Documented between 1996 and 2001 by pinku eiga director/professional corpse photographer Tsurisaki Kiyotaka, Orozco The Embalmer is a unflinching ninety minute documentary that explores the work of former police inspector turned embalmer, Froilan Orozco. A middle aged man suffering from some health problems, Orozco claims to have embalmed thousands of bodies, an average of five...
Documented between 1996 and 2001 by pinku eiga director/professional corpse photographer Tsurisaki Kiyotaka, Orozco The Embalmer is a unflinching ninety minute documentary that explores the work of former police inspector turned embalmer, Froilan Orozco. A middle aged man suffering from some health problems, Orozco claims to have embalmed thousands of bodies, an average of five per day going under his knife. Based in El Cartucho, a small part of Bogota, Columbia which is rampant with violent crime and drug abuse, Orozco works at a small, run down funeral home right across the road from the local medical center, he’s never in need of work and seems to have a constant stream of corpses to deal with.
There isn’t really a plot to discuss, the film is a simple collection of vignettes showing Orozco at work with some clips spliced in that show what the neighborhood he works in is like. Tsurisaki’s camera, unsurprisingly, leaves nothing to the imagination and none of what you see in this documentary is faked. Corpses are cut open quickly, their innards removed, their torsos cleaned out and chemically treated. At one point a face is pulled back from the skull and the cranial cavity stuffed with paper to help slow down decomposition. The skin that makes up the face is then pulled back into place, the body is literally tossed into a coffin, make up then applied as some sort of last touch.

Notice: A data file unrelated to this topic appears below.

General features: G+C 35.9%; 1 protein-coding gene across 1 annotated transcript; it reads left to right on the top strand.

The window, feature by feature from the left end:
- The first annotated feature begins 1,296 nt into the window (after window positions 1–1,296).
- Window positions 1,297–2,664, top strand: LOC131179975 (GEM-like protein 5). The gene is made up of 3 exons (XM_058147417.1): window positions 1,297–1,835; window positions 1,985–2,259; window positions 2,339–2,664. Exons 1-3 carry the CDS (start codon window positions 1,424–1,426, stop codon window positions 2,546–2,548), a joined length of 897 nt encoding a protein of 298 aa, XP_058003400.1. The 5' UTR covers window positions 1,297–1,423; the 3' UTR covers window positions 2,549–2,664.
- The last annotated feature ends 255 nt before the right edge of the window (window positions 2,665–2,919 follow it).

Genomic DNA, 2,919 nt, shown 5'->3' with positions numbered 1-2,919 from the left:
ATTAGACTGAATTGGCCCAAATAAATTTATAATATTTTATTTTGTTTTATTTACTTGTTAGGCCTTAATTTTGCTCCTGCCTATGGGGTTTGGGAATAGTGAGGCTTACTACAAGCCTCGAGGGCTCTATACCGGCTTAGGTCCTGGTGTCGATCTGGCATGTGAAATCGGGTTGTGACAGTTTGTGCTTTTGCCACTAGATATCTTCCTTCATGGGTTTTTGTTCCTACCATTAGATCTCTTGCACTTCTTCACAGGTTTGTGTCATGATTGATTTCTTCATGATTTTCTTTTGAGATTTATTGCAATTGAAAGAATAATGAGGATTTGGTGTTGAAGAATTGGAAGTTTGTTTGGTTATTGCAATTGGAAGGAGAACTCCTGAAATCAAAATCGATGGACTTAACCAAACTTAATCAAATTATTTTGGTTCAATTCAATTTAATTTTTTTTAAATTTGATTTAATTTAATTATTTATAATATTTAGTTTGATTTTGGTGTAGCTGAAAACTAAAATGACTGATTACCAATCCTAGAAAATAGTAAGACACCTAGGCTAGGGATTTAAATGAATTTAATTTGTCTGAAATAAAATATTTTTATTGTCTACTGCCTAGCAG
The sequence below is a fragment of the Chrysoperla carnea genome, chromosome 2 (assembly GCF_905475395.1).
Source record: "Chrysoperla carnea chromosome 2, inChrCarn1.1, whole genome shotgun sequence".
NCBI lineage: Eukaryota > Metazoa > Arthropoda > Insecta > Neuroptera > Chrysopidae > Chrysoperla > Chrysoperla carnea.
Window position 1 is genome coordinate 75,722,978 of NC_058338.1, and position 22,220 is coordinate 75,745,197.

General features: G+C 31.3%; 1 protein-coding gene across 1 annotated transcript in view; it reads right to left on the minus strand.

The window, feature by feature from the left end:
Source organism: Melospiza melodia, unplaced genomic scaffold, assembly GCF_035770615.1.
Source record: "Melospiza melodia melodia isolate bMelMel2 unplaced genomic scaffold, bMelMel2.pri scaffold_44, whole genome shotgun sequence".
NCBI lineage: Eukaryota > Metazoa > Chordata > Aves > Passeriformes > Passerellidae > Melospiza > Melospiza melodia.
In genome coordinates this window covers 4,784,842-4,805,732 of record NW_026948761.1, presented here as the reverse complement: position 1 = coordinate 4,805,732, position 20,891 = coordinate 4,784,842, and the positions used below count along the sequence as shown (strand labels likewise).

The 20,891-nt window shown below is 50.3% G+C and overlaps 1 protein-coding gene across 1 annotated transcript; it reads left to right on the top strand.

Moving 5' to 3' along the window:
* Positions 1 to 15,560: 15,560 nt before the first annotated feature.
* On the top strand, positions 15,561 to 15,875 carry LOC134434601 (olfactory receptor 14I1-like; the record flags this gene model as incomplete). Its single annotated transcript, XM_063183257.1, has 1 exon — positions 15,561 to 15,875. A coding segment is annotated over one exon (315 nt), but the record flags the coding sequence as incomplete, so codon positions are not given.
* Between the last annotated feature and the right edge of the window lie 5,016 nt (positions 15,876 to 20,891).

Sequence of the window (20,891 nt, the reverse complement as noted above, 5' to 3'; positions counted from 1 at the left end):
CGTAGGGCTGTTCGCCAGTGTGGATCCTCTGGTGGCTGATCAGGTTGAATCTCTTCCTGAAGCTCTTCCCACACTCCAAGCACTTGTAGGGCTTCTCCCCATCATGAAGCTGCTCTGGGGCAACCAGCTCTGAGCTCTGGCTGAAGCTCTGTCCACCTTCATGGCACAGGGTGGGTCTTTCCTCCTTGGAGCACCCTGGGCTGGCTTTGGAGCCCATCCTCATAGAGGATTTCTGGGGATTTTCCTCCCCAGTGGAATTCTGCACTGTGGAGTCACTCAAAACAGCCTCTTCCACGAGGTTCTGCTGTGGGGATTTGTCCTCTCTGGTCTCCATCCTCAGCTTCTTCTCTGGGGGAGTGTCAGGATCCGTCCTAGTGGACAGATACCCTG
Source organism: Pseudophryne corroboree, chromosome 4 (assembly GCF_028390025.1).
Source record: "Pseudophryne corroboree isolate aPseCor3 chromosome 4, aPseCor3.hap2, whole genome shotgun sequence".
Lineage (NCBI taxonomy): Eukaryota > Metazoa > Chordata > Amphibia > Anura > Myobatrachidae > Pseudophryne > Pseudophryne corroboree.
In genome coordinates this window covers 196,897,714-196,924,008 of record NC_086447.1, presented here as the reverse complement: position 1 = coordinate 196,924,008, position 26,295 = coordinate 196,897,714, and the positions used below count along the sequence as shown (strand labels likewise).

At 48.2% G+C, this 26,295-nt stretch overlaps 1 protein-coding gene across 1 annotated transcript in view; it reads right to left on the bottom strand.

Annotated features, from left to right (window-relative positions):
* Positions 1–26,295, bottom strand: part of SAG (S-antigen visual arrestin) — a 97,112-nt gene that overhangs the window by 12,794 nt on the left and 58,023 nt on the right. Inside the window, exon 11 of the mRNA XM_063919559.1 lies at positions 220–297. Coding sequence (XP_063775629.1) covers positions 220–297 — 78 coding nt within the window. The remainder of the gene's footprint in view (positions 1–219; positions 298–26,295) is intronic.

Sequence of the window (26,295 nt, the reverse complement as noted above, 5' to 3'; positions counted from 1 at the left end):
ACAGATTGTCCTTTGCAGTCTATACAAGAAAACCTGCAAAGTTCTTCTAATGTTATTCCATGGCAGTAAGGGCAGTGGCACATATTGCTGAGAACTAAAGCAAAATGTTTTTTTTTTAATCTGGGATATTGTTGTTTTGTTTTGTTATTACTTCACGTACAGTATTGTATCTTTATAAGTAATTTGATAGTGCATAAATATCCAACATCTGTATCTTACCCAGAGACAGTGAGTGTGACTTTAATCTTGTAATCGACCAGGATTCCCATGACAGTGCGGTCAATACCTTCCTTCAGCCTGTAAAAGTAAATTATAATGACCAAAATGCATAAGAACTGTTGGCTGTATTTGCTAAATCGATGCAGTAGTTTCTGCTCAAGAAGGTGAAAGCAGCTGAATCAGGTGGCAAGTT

As Orozco goes about his work it’s easy to see how jaded he is. A man literally surrounded by death, he talks openly and nonchalantly to anyone who comes into his embalming room, even going so far as to ask one girl out. This is very much just a job to him, he doesn’t really seem to feel much for his victims, though at one point when the corpse of an infant is brought in you can’t really tell if he’s referring to the deceased child as ‘a little shit’ because of disdain or out of duress. Orozco goes about his business with almost ruthless efficiency, cutting and cleaning as quickly as a butcher would dress a cow for display in his shop window. As such, he’s developed a reputation as one of the best in the business, at least regionally. As the film plays out, we meet his assistant and also some of the competition, all of whom have their own odd personality quirks and traits.
Tsurisaki shoots the film exploitatively, capturing the removed organs in close up and making sure that the deceased subjects genitals are easy to see and sometimes right up front in the shot. The film is quite shocking and bound to upset sensitive viewers, but at the same times it’s a very powerful picture. It’s as much a personality piece, if not more, than it is a collection of corpse footage but there’s little doubt that the film will be remembered as a character study before it’ll be remembered for its shock value. Nothing is hidden from the viewer, there are no clever editing tricks here to hide the more unsettling visuals from the lens. The cinematography is as blunt as Orozco’s delivery, and while the film, obviously made on a low budget and with limited means, is rough around the edges despite its flaws it offers fascinatingly grim insight into the realities of the death ritual.